Anyone who says they know with certainty who Mitt Romney's choice for the Republican vice-presidential nominee will be is either lying or delusional. A source "close to the Romney camp" told me that a decision "has yet to be reached" (this was confirmed by Ann Romney earlier this week), though he also learned that Ohio Senator Rob Portman had gone through "the complete vetting process," indicating that Portman was among the finalists for Romney's selection.
Given the battering Romney has taken in recent weeks -- over his role in Bain Capital, his failure to release tax returns, his overseas investments -- my source also said it's possible that the VP announcement will be moved up to as early as next week in order to break the negative Romney narrative that has been dominating news cycles.
There is one thing of which you can be certain: As the author of The Lies of Sarah Palin -- which contains the most extensive account anywhere of Palin's haphazard selection process overseen by McCain's uber-lobbyist Rick Davis -- I can assure you that the Romney campaign has conducted a thorough and detailed vet of all finalists considered. For all his faults -- and Romney, indeed, has many as a candidate -- the former Massachusetts governor is not prone to the erratic, spontaneous and, indeed, irresponsible behavior that led McCain to his disastrous selection of Palin four years ago.
And make no mistake about it: virtually everyone in the Republican Party save for McCain -- from Mitt Romney to Karl Rove and Dick Cheney on down -- now realizes that Palin was an absolute catastrophe for the 2008 ticket. There will be nothing like a selection of Palin this time around. Not a chance.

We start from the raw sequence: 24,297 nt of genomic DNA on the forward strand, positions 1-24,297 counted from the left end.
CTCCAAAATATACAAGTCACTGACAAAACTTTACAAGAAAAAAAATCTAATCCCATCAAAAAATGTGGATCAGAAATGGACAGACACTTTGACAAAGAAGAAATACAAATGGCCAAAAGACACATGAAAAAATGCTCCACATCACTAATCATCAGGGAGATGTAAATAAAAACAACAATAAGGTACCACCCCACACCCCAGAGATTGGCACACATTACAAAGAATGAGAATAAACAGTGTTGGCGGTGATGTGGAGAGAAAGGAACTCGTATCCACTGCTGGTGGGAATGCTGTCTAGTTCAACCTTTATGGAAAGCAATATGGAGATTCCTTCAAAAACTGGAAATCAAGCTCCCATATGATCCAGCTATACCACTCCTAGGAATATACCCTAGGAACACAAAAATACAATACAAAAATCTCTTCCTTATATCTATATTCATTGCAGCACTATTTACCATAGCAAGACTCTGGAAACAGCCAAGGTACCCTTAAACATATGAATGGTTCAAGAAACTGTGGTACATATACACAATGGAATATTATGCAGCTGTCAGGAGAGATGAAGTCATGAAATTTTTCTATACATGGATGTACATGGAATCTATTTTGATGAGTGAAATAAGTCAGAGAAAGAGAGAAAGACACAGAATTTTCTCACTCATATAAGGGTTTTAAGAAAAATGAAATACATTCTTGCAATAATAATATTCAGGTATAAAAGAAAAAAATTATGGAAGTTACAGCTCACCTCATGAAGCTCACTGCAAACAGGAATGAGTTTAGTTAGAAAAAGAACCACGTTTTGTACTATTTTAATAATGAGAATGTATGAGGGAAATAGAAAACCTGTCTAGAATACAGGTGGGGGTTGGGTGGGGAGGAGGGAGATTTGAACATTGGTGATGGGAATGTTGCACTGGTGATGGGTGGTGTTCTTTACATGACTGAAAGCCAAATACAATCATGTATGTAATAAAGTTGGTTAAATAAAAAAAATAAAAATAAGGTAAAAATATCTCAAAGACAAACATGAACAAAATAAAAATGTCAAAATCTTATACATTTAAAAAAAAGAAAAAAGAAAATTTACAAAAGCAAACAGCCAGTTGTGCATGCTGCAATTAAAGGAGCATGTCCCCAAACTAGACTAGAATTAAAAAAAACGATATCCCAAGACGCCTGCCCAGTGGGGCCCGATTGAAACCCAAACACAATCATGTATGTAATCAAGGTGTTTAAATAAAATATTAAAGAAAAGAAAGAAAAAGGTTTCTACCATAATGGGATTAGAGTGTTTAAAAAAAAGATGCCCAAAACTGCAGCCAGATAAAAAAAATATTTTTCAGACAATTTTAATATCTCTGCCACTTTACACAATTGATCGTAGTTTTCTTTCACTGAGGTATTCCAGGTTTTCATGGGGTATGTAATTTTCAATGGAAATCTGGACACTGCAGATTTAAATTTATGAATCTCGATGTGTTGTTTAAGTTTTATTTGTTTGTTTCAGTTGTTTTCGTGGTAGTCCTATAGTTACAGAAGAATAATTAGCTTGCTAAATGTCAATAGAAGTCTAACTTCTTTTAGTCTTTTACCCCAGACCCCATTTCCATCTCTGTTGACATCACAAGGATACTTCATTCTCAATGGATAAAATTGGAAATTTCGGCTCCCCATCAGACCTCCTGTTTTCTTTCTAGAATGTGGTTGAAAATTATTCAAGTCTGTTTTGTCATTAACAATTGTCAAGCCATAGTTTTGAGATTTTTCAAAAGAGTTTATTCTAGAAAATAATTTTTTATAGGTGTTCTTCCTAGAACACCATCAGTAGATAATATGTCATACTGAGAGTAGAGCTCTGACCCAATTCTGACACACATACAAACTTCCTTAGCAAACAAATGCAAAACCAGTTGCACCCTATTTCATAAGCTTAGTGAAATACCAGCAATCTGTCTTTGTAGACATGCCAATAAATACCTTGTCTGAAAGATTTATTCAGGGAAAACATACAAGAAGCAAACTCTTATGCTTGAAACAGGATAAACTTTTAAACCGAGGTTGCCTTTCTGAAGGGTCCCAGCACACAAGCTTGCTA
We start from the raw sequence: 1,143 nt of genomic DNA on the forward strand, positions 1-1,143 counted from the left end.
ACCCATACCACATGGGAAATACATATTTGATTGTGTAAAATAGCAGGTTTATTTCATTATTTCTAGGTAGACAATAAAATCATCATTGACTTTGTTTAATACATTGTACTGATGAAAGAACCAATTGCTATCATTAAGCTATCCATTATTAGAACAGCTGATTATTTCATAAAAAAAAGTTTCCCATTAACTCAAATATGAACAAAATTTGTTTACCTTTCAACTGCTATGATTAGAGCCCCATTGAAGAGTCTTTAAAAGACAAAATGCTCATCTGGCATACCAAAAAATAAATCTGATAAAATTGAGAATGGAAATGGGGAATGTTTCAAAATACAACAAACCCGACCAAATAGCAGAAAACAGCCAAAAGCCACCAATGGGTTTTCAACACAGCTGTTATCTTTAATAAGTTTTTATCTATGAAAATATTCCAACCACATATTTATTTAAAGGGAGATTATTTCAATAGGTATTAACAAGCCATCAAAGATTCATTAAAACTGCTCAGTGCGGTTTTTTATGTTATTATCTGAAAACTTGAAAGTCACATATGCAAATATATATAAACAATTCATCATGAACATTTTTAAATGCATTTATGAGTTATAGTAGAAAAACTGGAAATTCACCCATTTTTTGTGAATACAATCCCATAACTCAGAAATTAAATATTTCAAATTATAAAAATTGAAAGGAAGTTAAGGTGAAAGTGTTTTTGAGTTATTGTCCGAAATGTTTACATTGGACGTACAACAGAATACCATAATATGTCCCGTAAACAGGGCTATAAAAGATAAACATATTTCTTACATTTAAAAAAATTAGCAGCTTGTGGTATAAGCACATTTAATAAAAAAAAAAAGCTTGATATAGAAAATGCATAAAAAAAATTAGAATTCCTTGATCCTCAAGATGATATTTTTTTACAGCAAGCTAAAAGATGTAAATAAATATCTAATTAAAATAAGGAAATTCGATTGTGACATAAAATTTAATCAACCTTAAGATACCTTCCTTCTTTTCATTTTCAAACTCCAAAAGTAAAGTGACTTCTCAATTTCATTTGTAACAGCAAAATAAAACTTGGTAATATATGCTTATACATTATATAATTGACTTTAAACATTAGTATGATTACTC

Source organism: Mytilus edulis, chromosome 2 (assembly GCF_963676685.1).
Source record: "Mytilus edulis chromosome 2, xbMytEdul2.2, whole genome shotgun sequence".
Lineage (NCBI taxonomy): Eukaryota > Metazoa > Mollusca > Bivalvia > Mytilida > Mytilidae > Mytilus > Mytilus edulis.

That said, like the McCain camp in the summer of 2008, Romney's senior advisors (most notably, Beth Meyers, a longtime Romney confidante who is in charge of the selection process) are clearly assessing the dynamics of the 2012 race and engaged in a political calculus as to which VP candidate will best help Romney on Election Day. The trending for this presidential race has been both close and surprisingly static. No one in the Romney campaign, according to my source, envisions a "desperate" Hail Mary selection that will have a so-called "game-changing" impact on the race.
In fact, my source added, members of the candidate's inner-circle view Romney as the "brand" that can beat Obama in November, and they don't want to select anyone that will in any way "impact the Romney image." They are also concerned about separate political ambitions beyond the Romney presidential bid in 2012. Those in the McCain circles quickly realized that Palin was positioning herself for a run for the presidency during the 2008 campaign. Rogue ambitions are anathema to the Romney team.
Based on first-hand tidbits I have gleaned from those in touch with the Romney campaign, along with some informed speculation on their part, the top two candidates at this moment are former Minnesota governor Tim Pawlenty and Ohio senator Rob Portman, with Florida senator Marco Rubio also having an outside shot. Other names still being bandied about in the press include former Secretary of State Condoleezza Rice; Louisiana Governor Bobby Jindal; and New Jersey Governor Chris Christie.
Let's take a look at each candidate's prospects in reverse order of favorability.
Rice: It's been important for Romney to have a woman's name being floated as a contender (New Hampshire Senator Kelly Ayotte also has also been mentioned), and Rice would be an attractive selection: She's bright, articulate, well-educated and profoundly informed on foreign policy issues -- precisely everything that Sarah Palin was not. But the fact of the matter is that her close association with George W. Bush, along with her now well-documented feuds inside the White House with Dick Cheney and Donald Rumsfeld, make her an unlikely selection. Too much of that Bush-era detritus would be brought to the surface during the campaign. She's also pro-choice. Final kiss of death to her chances: Palin's recent blabberings on Rice's behalf. Odds: 20 to 1.